A Traditional Nonprofit Board vs. A Nonprofit Policy Focused Board: The Difference is Operational

A Traditional Nonprofit Board vs. A Nonprofit Policy Focused Board: The Difference is Operational

By Eugene Fram

Scenario: The nonprofit agency, ABC, has been criticized for not having enough minority staff members. Because ABC, a large well-known organization, primarily serves urban residents in a major U.S. city, board members are concerned about the criticism.


The Executive Committee meets in a regular session. Spread out before each member are half a dozen copies of article criticizing the organization for having too few minority staff members. The articles have appeared in the local newspaper and on blogs in the past week. Social networking media have carried the message further.

Emotions run high at the meeting. Many board members feel the organization has been treated too harshly, both in print and online. The hiring and training of minority staff members has been n agenda topic at least three different times in the last six months. (Actually the topic had first been raised eighteen months ago in the Personnel Committee, which had not fully considered the question because it has been tied up for months settling a grievance related to health benefits for several retirees.)

Two times in the past eight months, the Executive Committee had discussed the minority staff issue but had run out of time and tabled it for later consideration. During a third discussion initiated by a member at a full board meeting, the board had been unable to agree on a solution. Instead, since the Personnel Committee agenda was full, a special ad hoc committee was due to report back in another month.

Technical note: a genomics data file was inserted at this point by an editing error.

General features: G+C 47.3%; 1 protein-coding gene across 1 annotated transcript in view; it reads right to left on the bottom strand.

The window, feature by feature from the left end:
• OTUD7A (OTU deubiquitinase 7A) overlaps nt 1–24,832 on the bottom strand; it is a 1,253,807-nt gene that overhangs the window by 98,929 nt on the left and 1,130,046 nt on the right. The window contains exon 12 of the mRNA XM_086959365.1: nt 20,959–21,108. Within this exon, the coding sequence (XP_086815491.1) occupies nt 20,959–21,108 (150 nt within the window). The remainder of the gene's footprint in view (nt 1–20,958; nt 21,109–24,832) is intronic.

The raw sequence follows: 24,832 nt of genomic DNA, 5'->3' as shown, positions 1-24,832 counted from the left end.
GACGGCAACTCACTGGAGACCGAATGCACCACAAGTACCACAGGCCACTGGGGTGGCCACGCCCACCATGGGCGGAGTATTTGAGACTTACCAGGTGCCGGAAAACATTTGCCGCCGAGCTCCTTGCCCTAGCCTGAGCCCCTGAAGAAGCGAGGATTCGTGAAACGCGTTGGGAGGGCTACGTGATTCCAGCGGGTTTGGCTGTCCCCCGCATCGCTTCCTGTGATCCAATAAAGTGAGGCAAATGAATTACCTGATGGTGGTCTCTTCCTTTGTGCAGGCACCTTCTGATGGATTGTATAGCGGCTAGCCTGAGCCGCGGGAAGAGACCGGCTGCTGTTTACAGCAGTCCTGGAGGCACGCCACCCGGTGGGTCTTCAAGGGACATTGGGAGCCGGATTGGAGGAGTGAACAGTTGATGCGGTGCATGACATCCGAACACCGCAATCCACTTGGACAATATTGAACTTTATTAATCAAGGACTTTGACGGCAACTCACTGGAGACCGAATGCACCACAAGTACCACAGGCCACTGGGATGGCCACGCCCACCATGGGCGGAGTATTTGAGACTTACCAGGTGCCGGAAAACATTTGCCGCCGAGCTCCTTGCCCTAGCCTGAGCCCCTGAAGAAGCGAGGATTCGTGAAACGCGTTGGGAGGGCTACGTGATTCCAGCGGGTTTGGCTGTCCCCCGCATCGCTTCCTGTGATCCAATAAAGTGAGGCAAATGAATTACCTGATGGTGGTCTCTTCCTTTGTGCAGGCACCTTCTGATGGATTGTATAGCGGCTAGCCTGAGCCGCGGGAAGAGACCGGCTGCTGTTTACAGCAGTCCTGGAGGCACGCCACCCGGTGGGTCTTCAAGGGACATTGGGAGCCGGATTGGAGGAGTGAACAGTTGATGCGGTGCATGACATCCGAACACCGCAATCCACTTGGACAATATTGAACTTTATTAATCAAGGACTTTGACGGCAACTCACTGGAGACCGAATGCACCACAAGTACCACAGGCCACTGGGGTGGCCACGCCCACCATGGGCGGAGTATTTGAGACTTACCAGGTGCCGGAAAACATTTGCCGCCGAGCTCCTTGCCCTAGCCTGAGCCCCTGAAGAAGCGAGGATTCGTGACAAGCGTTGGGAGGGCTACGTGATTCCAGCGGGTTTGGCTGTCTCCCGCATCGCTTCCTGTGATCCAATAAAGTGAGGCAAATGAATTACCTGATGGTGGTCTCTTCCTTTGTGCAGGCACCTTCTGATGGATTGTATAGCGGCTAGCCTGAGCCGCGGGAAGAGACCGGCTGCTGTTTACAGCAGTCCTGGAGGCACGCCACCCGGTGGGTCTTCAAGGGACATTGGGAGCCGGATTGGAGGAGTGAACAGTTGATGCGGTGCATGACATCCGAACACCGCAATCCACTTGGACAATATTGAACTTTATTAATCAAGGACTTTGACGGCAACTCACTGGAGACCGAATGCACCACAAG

Executive Committee members argue that the existence of that special committee should have been pointed out in the newspaper articles. They spend most of the reminder of the meeting discussing how to counteract the negative publicity the organization has been receiving and ask the executive director his views about the most effective way to use social media to the organization’s advantage. Several members maintain that if the organization has a board member with public relations experience, this situation would never have happened.


The Executive Committee did not read about the lack of minority staff in newspaper articles, on blogs, online posts, in text messages or in other palaces. The criticism was contained in a report presented at the last meeting by the board’s Assessment Committee, one of three standing board committees. The report pointed out that the CEO should have taken action that was more decisive in the staff area.

At today’s meeting, the Executive Committee members agree that the organization must take steps to hire and train minority staff. The president/CEO agrees that this issue needs to be a higher priority on his operational agenda. He says he will update the personnel plan developed two years ago. In addition he will work with the board chair to develop a contingency plan to address any criticism that may appear in the meantime.

Source: Eugene Fram with Vicki Brown (2011), “Policy vs. Paper Clips” Third Edition. Available on Amazon. Com.

My blog site: http://bit.ly/yfRZpz

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